SIMPLE stands for Savings Incentive Match Plans for Employees and is another employer-sponsored retirement savings plan for companies with less than 100 employees. Employers must contribute to this plan for their employees, but employees are not required to contribute themselves.

Tax Implications: Much like traditional 401(k)s, employee contributions are made pre-tax, thus lowering your taxable income. The money can grow tax-free. You will pay taxes on your withdrawals in retirement.

Contribution Limits: The 2021 contribution limit is $13,500; those age 50 and over can contribute an additional $3000.

Advantages & Disadvantages: Employers contribute a certain percentage, regardless of if the employee contributes to the plan. The contribution limits are lower than other retirement plan options (e.g., 401(k)s), and the early withdrawal penalty is higher. You cannot take a loan from your SIMPLE IRA plan.

SEP Plans

SEP stands for Simplified Employer Pension. These plans are available for small business owners and self-employed people to make contributions as the employer for themselves (and any applicable employees); only employers are allowed to make contributions.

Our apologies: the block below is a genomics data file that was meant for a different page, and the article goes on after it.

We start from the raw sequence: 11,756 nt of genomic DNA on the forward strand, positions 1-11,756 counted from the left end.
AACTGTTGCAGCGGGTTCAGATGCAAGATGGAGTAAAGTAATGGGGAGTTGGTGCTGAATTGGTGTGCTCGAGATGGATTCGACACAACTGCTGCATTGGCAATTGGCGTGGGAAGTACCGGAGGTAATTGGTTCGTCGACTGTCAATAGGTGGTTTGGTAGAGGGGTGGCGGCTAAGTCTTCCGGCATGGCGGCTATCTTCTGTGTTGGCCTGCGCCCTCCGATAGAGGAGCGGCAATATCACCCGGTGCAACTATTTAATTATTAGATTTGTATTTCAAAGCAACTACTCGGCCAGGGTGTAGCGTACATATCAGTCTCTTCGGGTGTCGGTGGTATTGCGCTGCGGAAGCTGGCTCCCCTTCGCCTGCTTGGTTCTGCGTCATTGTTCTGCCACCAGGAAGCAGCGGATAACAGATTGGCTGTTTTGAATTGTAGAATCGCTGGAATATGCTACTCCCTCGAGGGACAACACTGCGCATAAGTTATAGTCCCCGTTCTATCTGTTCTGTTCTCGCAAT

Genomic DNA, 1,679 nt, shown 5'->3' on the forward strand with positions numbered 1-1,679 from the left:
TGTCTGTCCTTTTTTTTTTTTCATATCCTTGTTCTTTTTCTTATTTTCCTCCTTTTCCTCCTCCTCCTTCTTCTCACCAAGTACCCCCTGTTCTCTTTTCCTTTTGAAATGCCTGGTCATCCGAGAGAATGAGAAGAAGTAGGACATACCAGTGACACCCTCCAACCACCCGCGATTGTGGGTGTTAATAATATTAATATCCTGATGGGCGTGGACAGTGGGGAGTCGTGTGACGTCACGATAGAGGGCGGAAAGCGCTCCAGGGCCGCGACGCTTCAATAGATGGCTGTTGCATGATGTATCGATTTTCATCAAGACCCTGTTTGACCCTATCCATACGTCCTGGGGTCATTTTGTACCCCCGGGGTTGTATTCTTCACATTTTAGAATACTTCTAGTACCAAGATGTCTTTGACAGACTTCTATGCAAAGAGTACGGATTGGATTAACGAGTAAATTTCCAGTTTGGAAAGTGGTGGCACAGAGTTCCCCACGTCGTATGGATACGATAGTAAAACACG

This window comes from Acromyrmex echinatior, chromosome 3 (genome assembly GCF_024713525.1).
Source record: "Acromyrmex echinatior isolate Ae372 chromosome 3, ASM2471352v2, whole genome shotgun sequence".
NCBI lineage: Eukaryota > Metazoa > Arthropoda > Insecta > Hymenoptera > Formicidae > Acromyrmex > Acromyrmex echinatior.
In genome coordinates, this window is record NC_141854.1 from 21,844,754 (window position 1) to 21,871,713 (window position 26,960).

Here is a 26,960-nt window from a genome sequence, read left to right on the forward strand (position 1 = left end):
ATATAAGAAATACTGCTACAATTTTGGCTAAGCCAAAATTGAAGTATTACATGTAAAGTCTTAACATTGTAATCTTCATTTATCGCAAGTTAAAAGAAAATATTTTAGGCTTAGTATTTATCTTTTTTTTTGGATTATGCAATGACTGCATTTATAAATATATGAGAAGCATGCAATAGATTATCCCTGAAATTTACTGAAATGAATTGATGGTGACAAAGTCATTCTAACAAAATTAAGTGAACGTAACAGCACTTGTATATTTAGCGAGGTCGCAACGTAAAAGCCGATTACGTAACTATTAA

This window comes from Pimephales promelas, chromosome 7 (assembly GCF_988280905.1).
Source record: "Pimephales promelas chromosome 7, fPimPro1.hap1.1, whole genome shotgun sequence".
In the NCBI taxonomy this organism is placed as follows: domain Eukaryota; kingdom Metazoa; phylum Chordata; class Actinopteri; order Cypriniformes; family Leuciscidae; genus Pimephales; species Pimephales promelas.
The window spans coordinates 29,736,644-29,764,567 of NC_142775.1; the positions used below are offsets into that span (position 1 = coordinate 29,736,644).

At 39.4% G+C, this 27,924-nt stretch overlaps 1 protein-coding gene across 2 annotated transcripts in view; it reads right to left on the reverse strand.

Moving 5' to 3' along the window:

Tax Implications: Again, like a 401(k), contributions are made pre-tax, reducing your taxable income. Growth is tax-free until you make withdrawals in retirement.

Contribution Limits: Starting in 2022, you can contribute up to $61,000 or 25% of your compensation, whichever is lower.

Advantages & Disadvantages: The contribution limits for SEP plans are higher than IRAs and 401(k)s, and the business owner can deduct contributions from their taxes. However, these can be more complex to set up, so it’s best to consult a financial and tax professional for assistance. Contributions are reliant upon the financial acumen of the business owner and the overall financial success of the business—which can elevate the risk slightly.

Profit-Sharing Plans (PSPs)

PSPs are funded by employer contributions, which share a portion of the business’s profits at their discretion.

Tax Implications: These plans are tax-deferred, meaning taxes are paid on withdrawals in retirement.

Contribution Limits: Contribution limits are set at 25% of an employee’s compensation up to $56,000.

Advantages & Disadvantages: These are often set up in addition to other retirement plans, like a 401(k), and discretionary contributions are made based on the company’s earnings. The key to this plan is that it is discretionary—companies may elect not to contribute, or earnings may dictate no contribution. Early withdrawals also incur penalties.

Defined Benefit Plans

Also called pension plans, these plans are employer-sponsored; employees do not contribute to these plans themselves. They provide employees with a set or “defined” benefit amount in retirement, based on various actuarial factors like salary, age, and employment length with the company. These are becoming less common, as the cost to sponsor and maintain a plan of this type is significantly more expensive than other defined contribution plans. According to Forbes, in a study by Willis Towers Watson, “only 14% of Fortune 500 companies offered defined-benefit plans to new hires in 2019, a decrease from 59% of Fortune 500 companies in 1998.”